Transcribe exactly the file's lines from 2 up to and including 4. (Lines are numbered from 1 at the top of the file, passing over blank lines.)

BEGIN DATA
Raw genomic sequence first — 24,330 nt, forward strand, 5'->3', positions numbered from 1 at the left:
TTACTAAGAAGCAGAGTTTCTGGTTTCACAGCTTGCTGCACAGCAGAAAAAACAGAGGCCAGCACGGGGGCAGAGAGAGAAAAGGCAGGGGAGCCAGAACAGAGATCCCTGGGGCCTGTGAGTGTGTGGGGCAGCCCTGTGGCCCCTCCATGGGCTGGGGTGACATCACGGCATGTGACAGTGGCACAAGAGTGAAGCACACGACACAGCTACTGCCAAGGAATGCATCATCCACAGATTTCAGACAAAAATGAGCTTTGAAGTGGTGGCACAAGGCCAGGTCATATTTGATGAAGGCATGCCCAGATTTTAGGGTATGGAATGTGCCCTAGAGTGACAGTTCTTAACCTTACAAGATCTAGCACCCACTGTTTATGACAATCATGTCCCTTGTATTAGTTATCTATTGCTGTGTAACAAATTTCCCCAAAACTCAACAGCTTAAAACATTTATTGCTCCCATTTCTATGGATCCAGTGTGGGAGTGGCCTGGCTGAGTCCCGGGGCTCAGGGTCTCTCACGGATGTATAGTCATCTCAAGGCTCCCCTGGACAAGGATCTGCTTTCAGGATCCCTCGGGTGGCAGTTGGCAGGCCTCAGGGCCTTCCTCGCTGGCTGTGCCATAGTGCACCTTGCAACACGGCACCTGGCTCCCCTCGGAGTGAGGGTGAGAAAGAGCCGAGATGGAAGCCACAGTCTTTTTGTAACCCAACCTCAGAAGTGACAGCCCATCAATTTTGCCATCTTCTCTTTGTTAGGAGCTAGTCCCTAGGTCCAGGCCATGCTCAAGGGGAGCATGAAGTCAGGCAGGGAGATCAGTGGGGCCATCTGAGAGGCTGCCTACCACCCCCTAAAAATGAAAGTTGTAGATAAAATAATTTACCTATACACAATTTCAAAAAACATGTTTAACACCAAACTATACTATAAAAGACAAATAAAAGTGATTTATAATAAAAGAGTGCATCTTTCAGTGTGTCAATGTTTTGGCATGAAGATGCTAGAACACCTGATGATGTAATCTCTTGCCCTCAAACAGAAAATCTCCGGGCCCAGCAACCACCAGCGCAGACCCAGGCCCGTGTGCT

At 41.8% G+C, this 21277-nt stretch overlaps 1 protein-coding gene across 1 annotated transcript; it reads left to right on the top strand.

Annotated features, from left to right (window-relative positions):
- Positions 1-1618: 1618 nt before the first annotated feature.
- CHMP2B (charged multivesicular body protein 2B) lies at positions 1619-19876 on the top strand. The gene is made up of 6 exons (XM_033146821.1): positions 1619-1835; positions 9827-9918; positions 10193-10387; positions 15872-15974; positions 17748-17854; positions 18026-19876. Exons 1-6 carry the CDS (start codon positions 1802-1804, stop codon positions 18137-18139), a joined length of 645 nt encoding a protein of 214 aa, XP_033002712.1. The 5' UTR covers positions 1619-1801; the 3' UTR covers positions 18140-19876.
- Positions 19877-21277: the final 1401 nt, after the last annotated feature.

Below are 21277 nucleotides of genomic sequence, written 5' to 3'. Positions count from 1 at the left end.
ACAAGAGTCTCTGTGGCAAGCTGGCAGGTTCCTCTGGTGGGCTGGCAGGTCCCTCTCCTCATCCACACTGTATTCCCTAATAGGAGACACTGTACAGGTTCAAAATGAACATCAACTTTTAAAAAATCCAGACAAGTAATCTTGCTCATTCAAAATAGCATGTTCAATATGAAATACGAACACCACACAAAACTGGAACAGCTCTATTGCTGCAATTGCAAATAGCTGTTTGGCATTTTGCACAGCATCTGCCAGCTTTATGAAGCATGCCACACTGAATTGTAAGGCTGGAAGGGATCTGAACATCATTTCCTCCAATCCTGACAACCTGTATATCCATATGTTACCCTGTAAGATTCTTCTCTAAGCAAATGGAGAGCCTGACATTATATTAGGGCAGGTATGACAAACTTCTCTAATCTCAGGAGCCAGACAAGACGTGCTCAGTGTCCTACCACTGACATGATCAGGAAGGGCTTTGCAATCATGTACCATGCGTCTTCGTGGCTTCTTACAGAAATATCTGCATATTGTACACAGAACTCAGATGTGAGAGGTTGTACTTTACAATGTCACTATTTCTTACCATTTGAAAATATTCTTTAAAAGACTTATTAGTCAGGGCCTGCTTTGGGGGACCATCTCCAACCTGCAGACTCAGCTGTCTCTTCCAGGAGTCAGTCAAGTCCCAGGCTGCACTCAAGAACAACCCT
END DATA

TTACTAAGAAGCAGAGTTTCTGGTTTCACAGCTTGCTGCACAGCAGAAAAAACAGAGGCCAGCACGGGGGCAGAGAGAGAAAAGGCAGGGGAGCCAGAACAGAGATCCCTGGGGCCTGTGAGTGTGTGGGGCAGCCCTGTGGCCCCTCCATGGGCTGGGGTGACATCACGGCATGTGACAGTGGCACAAGAGTGAAGCACACGACACAGCTACTGCCAAGGAATGCATCATCCACAGATTTCAGACAAAAATGAGCTTTGAAGTGGTGGCACAAGGCCAGGTCATATTTGATGAAGGCATGCCCAGATTTTAGGGTATGGAATGTGCCCTAGAGTGACAGTTCTTAACCTTACAAGATCTAGCACCCACTGTTTATGACAATCATGTCCCTTGTATTAGTTATCTATTGCTGTGTAACAAATTTCCCCAAAACTCAACAGCTTAAAACATTTATTGCTCCCATTTCTATGGATCCAGTGTGGGAGTGGCCTGGCTGAGTCCCGGGGCTCAGGGTCTCTCACGGATGTATAGTCATCTCAAGGCTCCCCTGGACAAGGATCTGCTTTCAGGATCCCTCGGGTGGCAGTTGGCAGGCCTCAGGGCCTTCCTCGCTGGCTGTGCCATAGTGCACCTTGCAACACGGCACCTGGCTCCCCTCGGAGTGAGGGTGAGAAAGAGCCGAGATGGAAGCCACAGTCTTTTTGTAACCCAACCTCAGAAGTGACAGCCCATCAATTTTGCCATCTTCTCTTTGTTAGGAGCTAGTCCCTAGGTCCAGGCCATGCTCAAGGGGAGCATGAAGTCAGGCAGGGAGATCAGTGGGGCCATCTGAGAGGCTGCCTACCACCCCCTAAAAATGAAAGTTGTAGATAAAATAATTTACCTATACACAATTTCAAAAAACATGTTTAACACCAAACTATACTATAAAAGACAAATAAAAGTGATTTATAATAAAAGAGTGCATCTTTCAGTGTGTCAATGTTTTGGCATGAAGATGCTAGAACACCTGATGATGTAATCTCTTGCCCTCAAACAGAAAATCTCCGGGCCCAGCAACCACCAGCGCAGACCCAGGCCCGTGTGCT

At 41.8% G+C, this 21277-nt stretch overlaps 1 protein-coding gene across 1 annotated transcript; it reads left to right on the top strand.

Annotated features, from left to right (window-relative positions):